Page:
We’re outraged! Bob Parsons, Go Daddy CEO, shocked and horrified the world with his bravado-laden “home video” of him brutally sneaking up on and shooting an African elephant in the dark of night. Based on expert review of the footage, it now looks likes he destroyed a young female elephant rather than the supposed dangerous bull he was tracking. Even more shame for Mr. Parsons, but the end of the line for many of us in using his GoDaddy.com domain name registration service.
It’s one thing to pick another registration service and vow to never buy another domain from Go Daddy. But what about all those domains you’ve already registered there? Are you stuck renewing with GoDaddy.com till you decide to abandon the domain name, or is there a reasonable way to escape?
Breathe easy. You can indeed transfer your domain names away from Go Daddy or any other domain registrar and move them to the new registrar of your choice. A registrar is a company that is officially licensed to register domain names. They pay a hefty fee to be able to do this. The process of registration and transfer is also regulated to protect everyone’s interest.
Things to Watch Out For
In general, it’s pretty easy to transfer your domain name from one registrar to another. But there are some pitfalls to be aware of. You can’t just register a domain name and then transfer it away, or transfer it to one registrar and then immediately change your mind and send it elsewhere. There’s a 60 day waiting period from the time you register or transfer a domain until you can transfer it to another registrar. So, if you’ve just registered or transfered your domain name, cool your heels for a couple of months.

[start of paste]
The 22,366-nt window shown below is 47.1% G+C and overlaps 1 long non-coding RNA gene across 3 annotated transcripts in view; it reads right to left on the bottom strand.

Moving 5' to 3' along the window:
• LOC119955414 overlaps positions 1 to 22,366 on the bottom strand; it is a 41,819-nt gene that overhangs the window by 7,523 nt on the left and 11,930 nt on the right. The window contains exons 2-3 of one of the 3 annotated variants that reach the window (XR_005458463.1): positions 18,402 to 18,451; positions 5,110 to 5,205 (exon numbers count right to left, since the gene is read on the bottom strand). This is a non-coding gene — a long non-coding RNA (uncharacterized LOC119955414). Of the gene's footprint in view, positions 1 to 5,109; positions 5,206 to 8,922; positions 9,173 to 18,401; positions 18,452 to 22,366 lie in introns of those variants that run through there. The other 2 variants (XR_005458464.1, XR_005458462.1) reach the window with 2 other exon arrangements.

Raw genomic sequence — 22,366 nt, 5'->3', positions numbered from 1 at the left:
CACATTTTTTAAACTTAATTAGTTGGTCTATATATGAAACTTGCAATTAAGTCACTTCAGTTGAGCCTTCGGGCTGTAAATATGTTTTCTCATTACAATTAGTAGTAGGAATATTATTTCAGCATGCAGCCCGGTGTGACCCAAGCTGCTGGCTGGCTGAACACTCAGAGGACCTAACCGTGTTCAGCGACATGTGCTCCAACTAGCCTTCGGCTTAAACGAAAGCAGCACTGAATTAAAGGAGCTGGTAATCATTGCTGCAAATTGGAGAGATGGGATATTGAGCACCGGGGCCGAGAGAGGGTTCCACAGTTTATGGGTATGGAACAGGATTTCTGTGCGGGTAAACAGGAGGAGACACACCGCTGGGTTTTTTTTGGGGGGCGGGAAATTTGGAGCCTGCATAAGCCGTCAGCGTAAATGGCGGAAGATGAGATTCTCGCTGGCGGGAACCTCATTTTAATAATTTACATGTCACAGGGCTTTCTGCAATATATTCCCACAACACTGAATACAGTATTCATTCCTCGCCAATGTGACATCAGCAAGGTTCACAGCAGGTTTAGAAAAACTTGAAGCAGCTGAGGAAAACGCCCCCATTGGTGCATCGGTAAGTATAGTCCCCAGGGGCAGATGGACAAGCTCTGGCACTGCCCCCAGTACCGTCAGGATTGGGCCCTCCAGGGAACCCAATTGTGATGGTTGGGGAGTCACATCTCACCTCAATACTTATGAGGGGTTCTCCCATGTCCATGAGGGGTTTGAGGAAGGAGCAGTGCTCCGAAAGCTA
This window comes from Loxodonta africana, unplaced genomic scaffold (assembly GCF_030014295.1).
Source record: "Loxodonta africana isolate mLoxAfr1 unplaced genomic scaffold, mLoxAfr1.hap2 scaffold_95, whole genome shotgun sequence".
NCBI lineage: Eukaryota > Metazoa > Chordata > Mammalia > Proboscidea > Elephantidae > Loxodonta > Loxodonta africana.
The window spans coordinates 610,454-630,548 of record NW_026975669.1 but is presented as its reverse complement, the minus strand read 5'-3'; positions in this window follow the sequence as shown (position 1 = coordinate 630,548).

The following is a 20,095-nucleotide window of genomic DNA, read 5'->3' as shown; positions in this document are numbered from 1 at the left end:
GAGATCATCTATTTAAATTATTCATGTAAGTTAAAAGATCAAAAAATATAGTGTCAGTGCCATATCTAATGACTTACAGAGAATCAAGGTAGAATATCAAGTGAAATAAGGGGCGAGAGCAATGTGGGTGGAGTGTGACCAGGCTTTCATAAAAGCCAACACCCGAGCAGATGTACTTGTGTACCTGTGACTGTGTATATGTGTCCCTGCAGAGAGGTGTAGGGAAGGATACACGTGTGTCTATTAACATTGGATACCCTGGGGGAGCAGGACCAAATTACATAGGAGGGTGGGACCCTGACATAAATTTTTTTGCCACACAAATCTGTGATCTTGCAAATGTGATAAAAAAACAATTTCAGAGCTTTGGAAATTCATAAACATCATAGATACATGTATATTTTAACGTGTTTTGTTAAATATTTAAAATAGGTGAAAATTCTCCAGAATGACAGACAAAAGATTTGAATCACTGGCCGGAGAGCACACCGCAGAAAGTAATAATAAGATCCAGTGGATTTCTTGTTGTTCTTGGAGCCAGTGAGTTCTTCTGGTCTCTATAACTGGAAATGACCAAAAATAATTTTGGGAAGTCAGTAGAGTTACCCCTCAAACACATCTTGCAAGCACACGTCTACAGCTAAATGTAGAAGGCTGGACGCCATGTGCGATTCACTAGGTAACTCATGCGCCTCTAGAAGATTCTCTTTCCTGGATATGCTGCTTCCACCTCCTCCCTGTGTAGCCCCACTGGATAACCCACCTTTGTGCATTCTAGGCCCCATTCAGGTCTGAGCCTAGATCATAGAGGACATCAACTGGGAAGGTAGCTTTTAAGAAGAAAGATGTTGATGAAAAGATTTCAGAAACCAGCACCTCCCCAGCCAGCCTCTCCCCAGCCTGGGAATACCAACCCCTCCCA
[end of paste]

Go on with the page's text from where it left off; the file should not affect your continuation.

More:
Also, don’t wait until the last minute before your domain registration expires thinking that you’ll pull a fast one and move it before you have to pay for renewal. You can’t transfer domains that expire within a week or so or the process may not finish in time. It’s totally unnecessary to play that game because most registrars renew your domain name for another year as part of the transfer process. In many cases the transfer is free - you are just paying for the renewal you’d have to do anyway. That means the best time to transfer a domain name is anytime after the first 60 days and before the last few weeks of your registration period. You don’t lose any time on your original registration. The 1 year renewal just adds a year to the current expiration date.
Another gotcha is having your domain locked. Most registrars, including Go Daddy, automatically lock your domain to prevent anyone from trying to steal it. You can’t transfer it as long as that lock is on. What you need to do is go into your Go Daddy account, select the domains you want to transfer, and then click on the gold padlock that says “locking.” When the confirmation box pops up, uncheck the “lock domains” box and then click “OK.” The lock symbol for that domain will go dim indicating that the lock is off.